hopeless. So, he seeks a new beginning, a do-over, which is something only God can grant. But David is
confident because he knows that “loving kindness” is the essence of God.
We recite this psalm, the Miserere mei, each year on Ash Wednesday. And it reminds us that although we
may be painfully wrongheaded, God will forgive the penitent and offer new birth.
It seems to me that often in this life sin leads to repentance and repentance to God’s mercy which then leads
to new birth. Even the history of the founding of Anglicanism itself began with the story of a willful and
capricious king whose descendants struggled with his bitter legacy until humility and compromise led the
English powers that be back to reliance on God, who then granted them the blessing of a new and stable
church. READ MORE: Spire March 2018 opt
Volume 64 Number 6
Do Not Let Your Hearts Be Troubled
One of the last things that Jesus said to his disciples was “Do not let your hearts be
troubled.” And yet, we seem to specialize in troubled hearts! And actually that
state makes sense in this uncertain world. We can worry over the environment,
political divisions, day-to-day finances, health concerns, the welfare of friends and
family members… our concerns are real and certainly capable of creating troubled
hearts. So then, when he made this admonition, was Jesus oblivious? Did he not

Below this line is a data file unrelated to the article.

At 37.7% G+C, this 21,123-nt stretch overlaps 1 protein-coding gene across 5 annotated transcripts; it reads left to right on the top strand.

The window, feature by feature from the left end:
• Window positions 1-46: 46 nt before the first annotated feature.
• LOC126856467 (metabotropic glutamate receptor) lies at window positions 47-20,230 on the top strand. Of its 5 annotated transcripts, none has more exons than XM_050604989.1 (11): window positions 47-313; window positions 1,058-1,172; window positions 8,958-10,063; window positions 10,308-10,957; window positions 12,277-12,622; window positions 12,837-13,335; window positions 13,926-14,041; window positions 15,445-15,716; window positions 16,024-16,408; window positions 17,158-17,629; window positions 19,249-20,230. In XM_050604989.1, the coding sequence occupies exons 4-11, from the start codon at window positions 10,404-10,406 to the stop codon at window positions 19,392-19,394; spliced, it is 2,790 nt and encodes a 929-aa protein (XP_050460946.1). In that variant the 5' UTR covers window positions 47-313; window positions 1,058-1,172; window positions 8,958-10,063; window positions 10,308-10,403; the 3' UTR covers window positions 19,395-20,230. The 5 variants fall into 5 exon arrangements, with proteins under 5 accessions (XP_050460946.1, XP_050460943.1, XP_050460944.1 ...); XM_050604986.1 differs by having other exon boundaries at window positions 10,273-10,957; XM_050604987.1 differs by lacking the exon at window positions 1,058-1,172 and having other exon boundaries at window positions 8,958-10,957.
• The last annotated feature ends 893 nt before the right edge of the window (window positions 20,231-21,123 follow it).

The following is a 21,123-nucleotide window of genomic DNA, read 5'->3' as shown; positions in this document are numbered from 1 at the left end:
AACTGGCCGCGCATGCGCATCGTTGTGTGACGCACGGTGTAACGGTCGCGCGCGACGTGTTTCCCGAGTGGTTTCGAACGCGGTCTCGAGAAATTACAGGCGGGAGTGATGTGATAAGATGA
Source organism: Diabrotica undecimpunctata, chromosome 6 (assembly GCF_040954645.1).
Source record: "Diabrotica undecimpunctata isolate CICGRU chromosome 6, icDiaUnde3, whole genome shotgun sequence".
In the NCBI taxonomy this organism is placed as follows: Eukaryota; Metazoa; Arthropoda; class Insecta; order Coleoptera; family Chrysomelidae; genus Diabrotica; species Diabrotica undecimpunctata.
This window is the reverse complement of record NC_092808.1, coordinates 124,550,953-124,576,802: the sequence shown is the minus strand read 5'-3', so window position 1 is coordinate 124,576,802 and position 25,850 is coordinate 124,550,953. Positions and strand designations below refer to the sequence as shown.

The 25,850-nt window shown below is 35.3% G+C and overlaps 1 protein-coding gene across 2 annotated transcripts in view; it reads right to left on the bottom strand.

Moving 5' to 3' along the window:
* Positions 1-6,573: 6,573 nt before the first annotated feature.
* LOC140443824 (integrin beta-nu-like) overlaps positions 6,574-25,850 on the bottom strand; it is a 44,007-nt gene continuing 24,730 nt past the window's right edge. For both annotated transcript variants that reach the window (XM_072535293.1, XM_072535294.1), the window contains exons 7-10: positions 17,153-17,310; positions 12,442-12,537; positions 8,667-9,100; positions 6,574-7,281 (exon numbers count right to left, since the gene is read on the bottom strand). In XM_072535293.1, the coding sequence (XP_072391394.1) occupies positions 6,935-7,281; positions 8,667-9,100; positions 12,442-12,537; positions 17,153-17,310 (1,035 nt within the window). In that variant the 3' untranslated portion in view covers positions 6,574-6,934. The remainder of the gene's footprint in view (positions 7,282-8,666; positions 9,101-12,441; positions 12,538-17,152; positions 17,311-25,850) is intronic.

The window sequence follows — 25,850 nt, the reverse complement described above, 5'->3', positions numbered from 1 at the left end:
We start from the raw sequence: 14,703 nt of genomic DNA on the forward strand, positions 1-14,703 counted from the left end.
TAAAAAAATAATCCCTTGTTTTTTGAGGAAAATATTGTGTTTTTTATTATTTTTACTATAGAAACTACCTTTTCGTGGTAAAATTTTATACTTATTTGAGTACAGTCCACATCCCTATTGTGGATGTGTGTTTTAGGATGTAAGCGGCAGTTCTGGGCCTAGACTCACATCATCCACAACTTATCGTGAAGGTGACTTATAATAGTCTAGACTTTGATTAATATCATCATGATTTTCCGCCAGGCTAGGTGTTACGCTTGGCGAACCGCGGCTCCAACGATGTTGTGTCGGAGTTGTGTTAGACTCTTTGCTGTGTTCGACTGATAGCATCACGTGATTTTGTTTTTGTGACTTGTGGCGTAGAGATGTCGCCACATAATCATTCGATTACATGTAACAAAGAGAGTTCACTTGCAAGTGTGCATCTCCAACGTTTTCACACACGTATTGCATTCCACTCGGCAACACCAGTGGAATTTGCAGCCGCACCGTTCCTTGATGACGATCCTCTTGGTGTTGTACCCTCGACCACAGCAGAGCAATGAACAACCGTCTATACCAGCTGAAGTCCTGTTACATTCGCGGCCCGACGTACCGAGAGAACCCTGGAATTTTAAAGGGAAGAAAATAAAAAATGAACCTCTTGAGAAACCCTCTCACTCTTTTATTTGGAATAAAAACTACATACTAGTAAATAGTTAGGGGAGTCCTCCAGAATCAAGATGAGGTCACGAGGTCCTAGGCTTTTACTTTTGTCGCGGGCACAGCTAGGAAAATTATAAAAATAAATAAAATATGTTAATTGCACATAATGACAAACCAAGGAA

understand life’s pressures? Was he a blind optimist? No, no, and no.
In fact Jesus tells his disciples not to be troubled as he stands at the edge of his own
passion and death. Judas has just betrayed him and Jesus knows his death is near.
This is not a time for idle conversation. His message is urgent, in the imperative:
“Do not let your hearts be troubled.” Then he tells them why. God is trustworthy
and so is he. READ MORE: February Spire 2018 opt
Volume 65 Number 6
December 2017 – January 2018
A small handful of volunteers have been with the Ossining Food Pantry since the very beginning. The Food Pantry highlighted Aileen Hunt in its February 2018 newsletter. Aileen and her husband Bill were part of the small group of people who started the Ossining Food Pantry in 1988. For the last 30 years, Aileen has worked diligently on Friday mornings distributing food to Pantry clients. When asked about her favorite part of the work, Aileen remarked that she enjoys staying active and helping people. We all thank Aileen for her 30 years of service to the community! READ MORE: February Spire 2018 bw